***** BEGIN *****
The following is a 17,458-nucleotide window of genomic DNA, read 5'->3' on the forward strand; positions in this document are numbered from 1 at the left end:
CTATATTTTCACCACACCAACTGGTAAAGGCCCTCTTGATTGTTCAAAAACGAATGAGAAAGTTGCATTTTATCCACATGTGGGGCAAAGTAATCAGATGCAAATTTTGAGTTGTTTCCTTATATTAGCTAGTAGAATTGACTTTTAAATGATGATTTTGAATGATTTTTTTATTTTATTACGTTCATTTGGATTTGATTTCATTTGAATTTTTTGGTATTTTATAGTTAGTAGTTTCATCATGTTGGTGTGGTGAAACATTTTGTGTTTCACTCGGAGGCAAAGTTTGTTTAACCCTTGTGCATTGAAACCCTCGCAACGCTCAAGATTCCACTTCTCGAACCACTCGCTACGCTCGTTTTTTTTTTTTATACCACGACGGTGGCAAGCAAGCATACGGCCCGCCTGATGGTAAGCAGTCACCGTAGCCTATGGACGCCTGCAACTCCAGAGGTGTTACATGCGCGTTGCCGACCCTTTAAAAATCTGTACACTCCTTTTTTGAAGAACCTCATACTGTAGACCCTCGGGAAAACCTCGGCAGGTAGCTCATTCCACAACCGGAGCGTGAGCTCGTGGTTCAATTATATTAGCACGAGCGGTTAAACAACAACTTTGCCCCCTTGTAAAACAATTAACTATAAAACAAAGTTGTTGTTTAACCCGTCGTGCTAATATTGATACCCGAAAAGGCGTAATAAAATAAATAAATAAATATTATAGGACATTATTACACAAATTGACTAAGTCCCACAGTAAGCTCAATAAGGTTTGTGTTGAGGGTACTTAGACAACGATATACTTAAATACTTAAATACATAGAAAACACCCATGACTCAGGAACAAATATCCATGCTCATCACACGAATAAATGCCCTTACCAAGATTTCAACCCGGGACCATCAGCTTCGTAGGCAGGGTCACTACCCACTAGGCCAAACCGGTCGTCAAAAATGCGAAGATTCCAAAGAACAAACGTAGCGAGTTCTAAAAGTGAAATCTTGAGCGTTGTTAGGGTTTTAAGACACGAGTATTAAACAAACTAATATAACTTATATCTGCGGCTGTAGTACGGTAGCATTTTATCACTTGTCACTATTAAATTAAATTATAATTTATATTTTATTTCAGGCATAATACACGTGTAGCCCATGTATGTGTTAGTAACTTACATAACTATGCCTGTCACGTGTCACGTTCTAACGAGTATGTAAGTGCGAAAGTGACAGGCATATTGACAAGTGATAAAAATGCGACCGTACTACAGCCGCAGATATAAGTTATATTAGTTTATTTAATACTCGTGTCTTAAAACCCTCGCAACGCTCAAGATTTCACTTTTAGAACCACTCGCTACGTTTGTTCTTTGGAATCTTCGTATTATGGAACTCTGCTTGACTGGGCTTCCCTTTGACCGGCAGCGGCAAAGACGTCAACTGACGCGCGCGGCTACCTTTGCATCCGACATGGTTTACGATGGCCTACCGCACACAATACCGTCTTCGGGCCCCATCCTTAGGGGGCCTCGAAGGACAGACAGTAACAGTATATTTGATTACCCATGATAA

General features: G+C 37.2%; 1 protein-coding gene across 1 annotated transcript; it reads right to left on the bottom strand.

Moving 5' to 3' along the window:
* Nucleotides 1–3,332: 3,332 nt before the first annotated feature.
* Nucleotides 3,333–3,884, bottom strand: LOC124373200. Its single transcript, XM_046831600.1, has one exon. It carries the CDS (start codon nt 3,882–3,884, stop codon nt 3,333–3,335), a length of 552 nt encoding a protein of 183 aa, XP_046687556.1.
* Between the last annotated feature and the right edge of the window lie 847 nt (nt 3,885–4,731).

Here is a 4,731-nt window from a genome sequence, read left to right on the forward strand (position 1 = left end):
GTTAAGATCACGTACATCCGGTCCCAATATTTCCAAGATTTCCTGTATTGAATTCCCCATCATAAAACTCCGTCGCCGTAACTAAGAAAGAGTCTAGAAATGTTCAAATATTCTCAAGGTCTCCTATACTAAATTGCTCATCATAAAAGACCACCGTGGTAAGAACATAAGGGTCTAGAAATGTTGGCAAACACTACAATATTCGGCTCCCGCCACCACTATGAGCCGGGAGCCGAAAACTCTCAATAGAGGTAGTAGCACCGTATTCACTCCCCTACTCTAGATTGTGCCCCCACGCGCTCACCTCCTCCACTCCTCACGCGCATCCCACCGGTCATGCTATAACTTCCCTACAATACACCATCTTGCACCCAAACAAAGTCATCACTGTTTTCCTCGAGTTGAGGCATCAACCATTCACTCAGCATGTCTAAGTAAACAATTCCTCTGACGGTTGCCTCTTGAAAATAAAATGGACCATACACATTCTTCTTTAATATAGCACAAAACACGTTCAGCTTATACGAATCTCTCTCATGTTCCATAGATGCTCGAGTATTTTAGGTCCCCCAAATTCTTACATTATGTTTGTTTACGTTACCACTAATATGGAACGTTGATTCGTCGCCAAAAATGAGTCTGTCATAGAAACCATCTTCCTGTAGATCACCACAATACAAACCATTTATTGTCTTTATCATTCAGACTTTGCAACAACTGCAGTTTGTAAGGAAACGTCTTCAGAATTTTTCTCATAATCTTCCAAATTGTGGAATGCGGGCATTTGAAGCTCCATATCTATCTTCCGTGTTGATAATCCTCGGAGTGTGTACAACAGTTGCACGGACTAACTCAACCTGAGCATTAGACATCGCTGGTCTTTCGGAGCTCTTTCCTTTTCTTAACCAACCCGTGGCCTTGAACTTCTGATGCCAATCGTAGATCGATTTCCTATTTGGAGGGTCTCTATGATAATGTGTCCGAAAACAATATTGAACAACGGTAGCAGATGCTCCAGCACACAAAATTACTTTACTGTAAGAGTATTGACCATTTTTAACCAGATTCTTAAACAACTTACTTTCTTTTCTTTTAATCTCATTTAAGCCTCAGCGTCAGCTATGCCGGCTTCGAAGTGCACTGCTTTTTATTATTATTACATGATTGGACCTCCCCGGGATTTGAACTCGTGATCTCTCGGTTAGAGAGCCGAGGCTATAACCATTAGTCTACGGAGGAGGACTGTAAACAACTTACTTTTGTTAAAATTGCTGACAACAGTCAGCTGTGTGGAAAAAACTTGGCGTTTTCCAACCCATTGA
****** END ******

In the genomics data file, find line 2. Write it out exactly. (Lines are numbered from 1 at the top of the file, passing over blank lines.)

CTATATTTTCACCACACCAACTGGTAAAGGCCCTCTTGATTGTTCAAAAACGAATGAGAAAGTTGCATTTTATCCACATGTGGGGCAAAGTAATCAGATGCAAATTTTGAGTTGTTTCCTTATATTAGCTAGTAGAATTGACTTTTAAATGATGATTTTGAATGATTTTTTTATTTTATTACGTTCATTTGGATTTGATTTCATTTGAATTTTTTGGTATTTTATAGTTAGTAGTTTCATCATGTTGGTGTGGTGAAACATTTTGTGTTTCACTCGGAGGCAAAGTTTGTTTAACCCTTGTGCATTGAAACCCTCGCAACGCTCAAGATTCCACTTCTCGAACCACTCGCTACGCTCGTTTTTTTTTTTTATACCACGACGGTGGCAAGCAAGCATACGGCCCGCCTGATGGTAAGCAGTCACCGTAGCCTATGGACGCCTGCAACTCCAGAGGTGTTACATGCGCGTTGCCGACCCTTTAAAAATCTGTACACTCCTTTTTTGAAGAACCTCATACTGTAGACCCTCGGGAAAACCTCGGCAGGTAGCTCATTCCACAACCGGAGCGTGAGCTCGTGGTTCAATTATATTAGCACGAGCGGTTAAACAACAACTTTGCCCCCTTGTAAAACAATTAACTATAAAACAAAGTTGTTGTTTAACCCGTCGTGCTAATATTGATACCCGAAAAGGCGTAATAAAATAAATAAATAAATATTATAGGACATTATTACACAAATTGACTAAGTCCCACAGTAAGCTCAATAAGGTTTGTGTTGAGGGTACTTAGACAACGATATACTTAAATACTTAAATACATAGAAAACACCCATGACTCAGGAACAAATATCCATGCTCATCACACGAATAAATGCCCTTACCAAGATTTCAACCCGGGACCATCAGCTTCGTAGGCAGGGTCACTACCCACTAGGCCAAACCGGTCGTCAAAAATGCGAAGATTCCAAAGAACAAACGTAGCGAGTTCTAAAAGTGAAATCTTGAGCGTTGTTAGGGTTTTAAGACACGAGTATTAAACAAACTAATATAACTTATATCTGCGGCTGTAGTACGGTAGCATTTTATCACTTGTCACTATTAAATTAAATTATAATTTATATTTTATTTCAGGCATAATACACGTGTAGCCCATGTATGTGTTAGTAACTTACATAACTATGCCTGTCACGTGTCACGTTCTAACGAGTATGTAAGTGCGAAAGTGACAGGCATATTGACAAGTGATAAAAATGCGACCGTACTACAGCCGCAGATATAAGTTATATTAGTTTATTTAATACTCGTGTCTTAAAACCCTCGCAACGCTCAAGATTTCACTTTTAGAACCACTCGCTACGTTTGTTCTTTGGAATCTTCGTATTATGGAACTCTGCTTGACTGGGCTTCCCTTTGACCGGCAGCGGCAAAGACGTCAACTGACGCGCGCGGCTACCTTTGCATCCGACATGGTTTACGATGGCCTACCGCACACAATACCGTCTTCGGGCCCCATCCTTAGGGGGCCTCGAAGGACAGACAGTAACAGTATATTTGATTACCCATGATAA